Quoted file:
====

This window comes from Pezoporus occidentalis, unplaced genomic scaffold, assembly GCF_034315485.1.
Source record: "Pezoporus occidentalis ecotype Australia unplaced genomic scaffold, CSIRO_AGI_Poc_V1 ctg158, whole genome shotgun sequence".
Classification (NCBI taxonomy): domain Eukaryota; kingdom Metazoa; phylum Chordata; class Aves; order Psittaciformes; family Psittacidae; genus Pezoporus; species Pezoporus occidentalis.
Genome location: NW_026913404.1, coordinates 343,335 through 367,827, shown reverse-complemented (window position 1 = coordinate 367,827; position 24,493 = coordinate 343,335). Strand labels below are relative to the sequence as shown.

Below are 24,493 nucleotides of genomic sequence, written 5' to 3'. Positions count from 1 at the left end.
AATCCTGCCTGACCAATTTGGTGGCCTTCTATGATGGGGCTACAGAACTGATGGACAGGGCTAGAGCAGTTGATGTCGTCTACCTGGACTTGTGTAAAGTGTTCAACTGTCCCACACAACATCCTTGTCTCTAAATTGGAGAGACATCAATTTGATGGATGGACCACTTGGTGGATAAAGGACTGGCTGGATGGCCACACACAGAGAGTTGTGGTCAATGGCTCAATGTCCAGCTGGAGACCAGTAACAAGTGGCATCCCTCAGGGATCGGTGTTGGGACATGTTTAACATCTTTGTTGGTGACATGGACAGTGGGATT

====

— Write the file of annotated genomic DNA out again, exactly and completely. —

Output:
This window comes from Pezoporus occidentalis, unplaced genomic scaffold, assembly GCF_034315485.1.
Source record: "Pezoporus occidentalis ecotype Australia unplaced genomic scaffold, CSIRO_AGI_Poc_V1 ctg158, whole genome shotgun sequence".
Classification (NCBI taxonomy): domain Eukaryota; kingdom Metazoa; phylum Chordata; class Aves; order Psittaciformes; family Psittacidae; genus Pezoporus; species Pezoporus occidentalis.
Genome location: NW_026913404.1, coordinates 343,335 through 367,827, shown reverse-complemented (window position 1 = coordinate 367,827; position 24,493 = coordinate 343,335). Strand labels below are relative to the sequence as shown.

Below are 24,493 nucleotides of genomic sequence, written 5' to 3'. Positions count from 1 at the left end.
AATCCTGCCTGACCAATTTGGTGGCCTTCTATGATGGGGCTACAGAACTGATGGACAGGGCTAGAGCAGTTGATGTCGTCTACCTGGACTTGTGTAAAGTGTTCAACTGTCCCACACAACATCCTTGTCTCTAAATTGGAGAGACATCAATTTGATGGATGGACCACTTGGTGGATAAAGGACTGGCTGGATGGCCACACACAGAGAGTTGTGGTCAATGGCTCAATGTCCAGCTGGAGACCAGTAACAAGTGGCATCCCTCAGGGATCGGTGTTGGGACATGTTTAACATCTTTGTTGGTGACATGGACAGTGGGATT